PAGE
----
by Lisa Lieberman
My favorite line from The Good, the Bad, and the Ugly (1966), spoken by the late, great Eli Wallach, captures the essence of the Spaghetti Western. Here's Tuco, the Mexican bandit played by Wallach, taking a bubble bath in some half-destroyed hotel room, when a one-armed bad guy barges in, holding a loaded revolver in his left hand. The last time we saw this guy, Tuco had left him for dead after a shoot-out. He's been thirsting for revenge ever since, he says, and in the time it's taken him to find Tuco, he's learned to shoot left-handed. Blam! Wallach's character blows him away. “When you have to shoot, shoot. Don't talk.”
Sergio Leone loved Westerns and the image of America they conveyed. You see this in his craftsmanship, the careful attention to detail, the gorgeous panoramas reminiscent of John Ford's best work. Even when Leone undercuts the conventions of the genre (as in the scene with Tuco and the one-armed bad guy), he pays them tribute, substituting his own, more nuanced myths for the old cowboy clichés. “Fairy tales for grown-ups,” he called them in an interview with Christopher Frayling.
Of course, Europeans are the grown-ups: worldly, cynical, not prudish about sex, more concerned with surface style, it must be said, than with the moral underpinnings of their heroes. Who is “Blondie,” Clint Eastwood's character in the film? We never learn his real name, where he came from, who his daddy was. A man of few words, he's unconcerned with social niceties, having no interest in women, good or otherwise, no long-range plans, dreams, or ambitions. He dresses well, however.
Clothes Make the Man
The trademark hat with tooled leather hat band. The poncho. In his later masterpiece, Once Upon a Time in the West (1968), Leone put all of his actors in dusters like the one Blondie wears when Tuco is forcing him across the desert, kicking off a fad for the long, fawn-colored coats among trendy Parisians. But those dusters are really dusty. Compare the nice, clean hero of an American Western to his sweaty counterpart in one of Leone's films. At the end of a hard day's ride in The Searchers (1956), John Wayne's horse is pretty sweaty, but apart from needing a shave, Wayne himself is fresh as a daisy.
The trailer for Once Upon a Time in the West tips you off that this is a gritty film—figuratively as well as literally. People get shot at close range. Henry Fonda shoots a kid, for heaven's sake! And what's the deal with Charles Bronson, the good guy, pushing Claudia Cardinale around and ripping her dress? John Wayne could have taught him a thing or two about how to treat a little lady.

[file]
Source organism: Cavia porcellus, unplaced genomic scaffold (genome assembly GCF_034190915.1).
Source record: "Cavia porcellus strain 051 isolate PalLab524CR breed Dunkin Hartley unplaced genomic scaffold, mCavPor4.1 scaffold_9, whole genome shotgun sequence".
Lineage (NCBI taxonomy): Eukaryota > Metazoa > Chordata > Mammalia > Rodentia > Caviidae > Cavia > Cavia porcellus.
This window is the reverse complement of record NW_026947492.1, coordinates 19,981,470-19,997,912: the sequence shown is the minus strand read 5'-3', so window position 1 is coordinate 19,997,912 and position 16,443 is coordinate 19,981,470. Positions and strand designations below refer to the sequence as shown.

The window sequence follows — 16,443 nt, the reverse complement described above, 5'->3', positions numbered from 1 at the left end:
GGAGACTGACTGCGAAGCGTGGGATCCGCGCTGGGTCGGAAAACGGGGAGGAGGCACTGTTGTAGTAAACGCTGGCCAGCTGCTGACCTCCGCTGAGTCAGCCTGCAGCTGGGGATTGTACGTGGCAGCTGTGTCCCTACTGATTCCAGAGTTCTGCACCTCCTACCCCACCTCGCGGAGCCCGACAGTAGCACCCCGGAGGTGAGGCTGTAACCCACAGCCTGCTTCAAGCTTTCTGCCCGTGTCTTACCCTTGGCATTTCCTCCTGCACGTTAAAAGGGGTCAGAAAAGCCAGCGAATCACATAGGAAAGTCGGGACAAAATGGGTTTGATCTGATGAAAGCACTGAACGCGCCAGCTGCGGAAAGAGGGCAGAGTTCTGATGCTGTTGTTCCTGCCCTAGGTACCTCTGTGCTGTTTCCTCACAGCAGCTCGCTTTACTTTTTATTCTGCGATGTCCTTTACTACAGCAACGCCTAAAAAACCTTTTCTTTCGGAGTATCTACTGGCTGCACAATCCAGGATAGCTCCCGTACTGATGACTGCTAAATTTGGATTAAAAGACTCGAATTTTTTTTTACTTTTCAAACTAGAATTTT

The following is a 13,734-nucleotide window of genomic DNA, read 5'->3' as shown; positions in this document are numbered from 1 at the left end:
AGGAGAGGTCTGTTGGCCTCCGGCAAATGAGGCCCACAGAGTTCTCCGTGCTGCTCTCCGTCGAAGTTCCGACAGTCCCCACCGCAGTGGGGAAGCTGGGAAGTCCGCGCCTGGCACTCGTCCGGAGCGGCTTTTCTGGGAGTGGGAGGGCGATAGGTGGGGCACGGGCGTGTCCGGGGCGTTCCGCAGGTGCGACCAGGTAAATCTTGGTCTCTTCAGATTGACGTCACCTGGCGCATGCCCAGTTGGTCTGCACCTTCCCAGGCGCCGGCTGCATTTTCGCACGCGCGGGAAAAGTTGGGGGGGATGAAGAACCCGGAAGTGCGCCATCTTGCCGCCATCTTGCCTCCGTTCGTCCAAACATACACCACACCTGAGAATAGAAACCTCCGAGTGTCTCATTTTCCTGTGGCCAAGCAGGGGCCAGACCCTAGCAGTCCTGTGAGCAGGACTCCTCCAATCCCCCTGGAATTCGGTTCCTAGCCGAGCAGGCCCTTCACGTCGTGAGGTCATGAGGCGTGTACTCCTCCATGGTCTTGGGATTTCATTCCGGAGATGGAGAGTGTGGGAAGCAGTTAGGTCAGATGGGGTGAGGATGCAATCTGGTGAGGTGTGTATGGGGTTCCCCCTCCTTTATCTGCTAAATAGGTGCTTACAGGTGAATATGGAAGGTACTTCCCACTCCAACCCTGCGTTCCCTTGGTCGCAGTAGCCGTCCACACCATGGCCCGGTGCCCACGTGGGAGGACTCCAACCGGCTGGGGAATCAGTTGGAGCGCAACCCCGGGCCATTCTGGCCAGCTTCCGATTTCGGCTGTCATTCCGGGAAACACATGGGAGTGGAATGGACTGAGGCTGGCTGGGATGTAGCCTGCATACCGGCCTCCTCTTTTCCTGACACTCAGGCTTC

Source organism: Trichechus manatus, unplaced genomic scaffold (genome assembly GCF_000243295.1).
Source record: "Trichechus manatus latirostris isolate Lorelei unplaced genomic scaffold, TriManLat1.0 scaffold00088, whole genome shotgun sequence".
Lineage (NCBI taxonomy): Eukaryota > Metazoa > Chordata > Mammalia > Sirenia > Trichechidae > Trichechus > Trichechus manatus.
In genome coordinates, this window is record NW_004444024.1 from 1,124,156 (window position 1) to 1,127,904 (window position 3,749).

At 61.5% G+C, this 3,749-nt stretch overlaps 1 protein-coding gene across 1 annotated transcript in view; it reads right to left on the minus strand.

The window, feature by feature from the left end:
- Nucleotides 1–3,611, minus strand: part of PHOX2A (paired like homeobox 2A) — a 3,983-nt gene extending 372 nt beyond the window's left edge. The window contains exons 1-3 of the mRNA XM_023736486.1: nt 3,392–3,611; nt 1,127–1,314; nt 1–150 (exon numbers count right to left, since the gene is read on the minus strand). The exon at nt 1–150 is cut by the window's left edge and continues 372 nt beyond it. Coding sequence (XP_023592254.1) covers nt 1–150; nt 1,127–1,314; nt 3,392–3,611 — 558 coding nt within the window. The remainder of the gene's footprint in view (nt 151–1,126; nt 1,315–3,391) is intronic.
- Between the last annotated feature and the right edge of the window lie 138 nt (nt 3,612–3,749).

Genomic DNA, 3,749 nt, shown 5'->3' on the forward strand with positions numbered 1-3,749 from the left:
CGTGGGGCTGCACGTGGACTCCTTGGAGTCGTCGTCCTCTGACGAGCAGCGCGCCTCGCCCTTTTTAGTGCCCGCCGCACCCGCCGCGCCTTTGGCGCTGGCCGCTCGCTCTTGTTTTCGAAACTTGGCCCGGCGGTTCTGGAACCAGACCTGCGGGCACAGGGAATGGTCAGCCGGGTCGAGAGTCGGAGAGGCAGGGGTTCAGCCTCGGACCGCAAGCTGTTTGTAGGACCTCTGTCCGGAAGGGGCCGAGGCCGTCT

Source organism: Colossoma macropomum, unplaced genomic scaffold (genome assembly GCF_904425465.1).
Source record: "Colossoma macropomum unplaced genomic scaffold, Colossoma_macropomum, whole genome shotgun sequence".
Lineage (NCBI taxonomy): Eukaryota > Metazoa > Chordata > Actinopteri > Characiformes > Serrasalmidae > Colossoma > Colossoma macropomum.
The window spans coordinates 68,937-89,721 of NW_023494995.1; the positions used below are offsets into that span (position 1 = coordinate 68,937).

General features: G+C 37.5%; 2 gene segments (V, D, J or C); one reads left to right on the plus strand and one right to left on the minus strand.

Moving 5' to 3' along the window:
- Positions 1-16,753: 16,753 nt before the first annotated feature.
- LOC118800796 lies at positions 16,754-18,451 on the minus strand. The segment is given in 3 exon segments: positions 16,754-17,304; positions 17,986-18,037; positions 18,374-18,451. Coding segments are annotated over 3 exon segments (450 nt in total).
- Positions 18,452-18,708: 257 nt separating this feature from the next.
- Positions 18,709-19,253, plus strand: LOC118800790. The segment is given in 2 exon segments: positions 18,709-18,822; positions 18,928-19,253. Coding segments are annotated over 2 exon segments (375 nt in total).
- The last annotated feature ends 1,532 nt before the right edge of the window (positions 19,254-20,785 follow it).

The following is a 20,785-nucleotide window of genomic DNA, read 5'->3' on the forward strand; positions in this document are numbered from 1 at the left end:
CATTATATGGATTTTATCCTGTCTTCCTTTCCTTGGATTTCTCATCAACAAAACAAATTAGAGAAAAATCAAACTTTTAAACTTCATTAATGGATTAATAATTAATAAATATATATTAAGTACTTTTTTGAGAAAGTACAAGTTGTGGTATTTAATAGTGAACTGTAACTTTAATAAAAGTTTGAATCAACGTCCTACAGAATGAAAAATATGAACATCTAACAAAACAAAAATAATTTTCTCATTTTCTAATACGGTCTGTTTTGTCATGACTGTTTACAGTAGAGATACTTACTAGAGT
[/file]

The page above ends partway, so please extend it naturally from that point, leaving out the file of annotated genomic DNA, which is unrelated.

Bronson's character doesn't have a name either. He goes by “Harmonica,” is even more taciturn than Eastwood (if that's possible), lets his mouth organ do most of the talking. We do learn his backstory eventually, which explains why he's bent on killing Fonda, but plot was never Leone's strong point. He went for the feel of the Old West, lovingly recreated through attention to period detail, the mood heightened by Ennio Morricone's unforgettable scores.
Leone's West is not our West. Virtue, honor, justice: the standard themes of the genre, are nowhere in evidence. The Spaghetti Western was “long on gore, short on lore,” Mandel Herbstman quipped in his review of Fistful of Dollars. The heroes win because they are better at killing than the villains, not because their cause is more righteous. Blondie's out to get rich. Harmonica's out for revenge. Both characters are loners in the time-honored frontier tradition, and yet we are not encouraged to admire them. All style, no substance, Leone's vision struck many critics in the 1960s as subversive, nihilistic. Thomas Hobbes's description of the life of man in the state of nature (solitary, poor, nasty, brutish, and short) was invoked. Karl Marx also received his due. Stuart Kaminsky saw Leone's heroes' “obsession with money” as “a critique of an American brand of capitalism,” with its strong individualism and anti-communal attitudes.
Actually, these comparisons are apt. Leone grew up under Fascism and came of age during World War II. His first job in the film industry was as an assistant to Vittorio de Sica on the neorealist classic, Bicycle Thieves (1948), even playing a small (uncredited) role in the film as a seminary student. Italian neorealism was very much a left-wing movement, although its leading figures were hardly doctrinaire. Communists had been at the forefront of resistance organizations throughout occupied Europe and were thus in a strong position, morally and politically, when the war ended. A concern with the lives of working people, their struggle against poverty and injustice, coincided with the social agendas of postwar governments. Leone absorbed all of this in an unsystematic way, picking up a patina of Marxism in the course of his apprenticeship.
1. Cited by William McClain, “Western, Go Home! Sergio Leone and the ‘Death of the Western’ in American Film Criticism,” Journal of Film and Video, Volume 62, Numbers 1-2, Spring/Summer 2010, 61.